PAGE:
The first stage is seed planting. For hemp to grow into a healthy plant, it is essential that the seed is healthy and undamaged. Furthermore, the soil must be correctly prepared and contain all the required nutrients. The most suitable soil should have a neutral pH level between 6 and 7.5, and if grown outdoors, it is recommended to test a soil sample for better results. The soil must also be moist, but not soaked. For optimal growth, the soil temperature must be at least 10 degrees Celsius and exposed to at least eight hours of direct sunlight.
After a few days, the seed starts to germinate, depending on sun and temperature conditions. In this stage, the seed starts to develop its route to be. In good conditions, it can take from 5 to 10 days to emerge. When it can be seen on the surface, it already created a small route and on top, two small leaves appear, from which the plant starts to draw sunlight. The seed sprout continues to the seedling stage.
The seedling stage lasts from 2 to 3 weeks. Larger leaves start to grow with each set of nodes. It is defined as a seedling until it produces 5 to 7 arms on each leaf. In this phase, the plant is still very sensitive to change, such as unsuitable irrigation, strong UV light, and extreme weather conditions. Therefore, some growers tend to grow the plants in a safer environment first, such as a greenhouse, and move them outdoors at a later stage.
In the vegetative growth phase, the plant gains most of its mass. It rapidly grows vertically and horizontally as it prepares for the flowering stage. Some growers cure the plant at this stage. With curing the leaves at the bottom, hemp can allocate more energy for flower growth, and more nutrients are allocated to the top part of the plant. However, incorrect curing can cause more damage than good, such as making the plant more susceptible to disease or causing a shock.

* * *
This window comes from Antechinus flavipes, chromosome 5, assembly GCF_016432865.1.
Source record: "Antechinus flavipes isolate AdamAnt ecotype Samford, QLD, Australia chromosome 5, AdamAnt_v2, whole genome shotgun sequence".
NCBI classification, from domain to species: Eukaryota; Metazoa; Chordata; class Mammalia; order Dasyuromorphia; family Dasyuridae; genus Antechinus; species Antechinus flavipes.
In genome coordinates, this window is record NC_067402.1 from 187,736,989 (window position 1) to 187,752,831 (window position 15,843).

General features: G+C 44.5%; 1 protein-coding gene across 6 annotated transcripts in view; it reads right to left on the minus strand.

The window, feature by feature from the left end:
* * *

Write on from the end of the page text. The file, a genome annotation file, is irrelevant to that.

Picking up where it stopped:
Vegetative growth can last from 3 to 16 weeks. For growers who want to preserve the plant’s genetics, they can cut the leaves and use them as clones. However, leaves used as clones are not suitable to cut off if the plant is already in the flowering stage, as it cannot go back to vegetative growth.
In the flowering stage, flowers on the plant are produced. Flowering starts when the daylight cycle changes from 16+ hours of daylight to 12 hours of daylight and 12 hours of night. This usually happens naturally between the months of September and October, at the season change. At that time, the Earth moves away from the Sun, and the light spectrum changes from cold blue to warm yellow. In the beginning of this phase, the gender of each plant can also be clearly seen. Male plants reveal their gender prior to female plants and have a typical pollen bag on them. If male plants are not removed from the plantation, they can pollinate female plants. Pollinated female plants use a lot of energy to produce new seeds for the next generation of hemp. Consequently, flowers with lower values of CBD and THC are produced, and it lowers the grower’s yield with processing hemp to the final product.
Hemp harvest is one of the most complicated parts in the entire process. Firstly, we have to mention that harvests differ a lot depending on what the final product is. For example, to harvest hemp for CBD is different than to harvest it for fiber. While you can harvest the plant for fiber with specialized machines and equipment, harvesting it for flowers (CBD) is done by hand, to maintain high level of quality. In this way, we protect the valuable flower and prevent contamination. Flowers also have to be correctly dried (naturally or in a drying machine), and cured to achieve maximum quality for consumption.
The timing of the harvest is also important. The ideal time to harvest hemp is when the trichomes (the small, crystal-like structures on the plant) start to turn a milky-white color. At this point, the plant has reached its highest level of cannabinoid content, which contributes to the potency and quality of the final product. However, harvesting too early or too late can result in a lower-quality product.
Once harvested, it can be processed in various ways depending on the desired end product. For example, it can be used for smoking, vaporizing, edibles, or tinctures. The processing method can also affect the potency and quality of the final product, so it is important to carefully consider the intended use and processing method.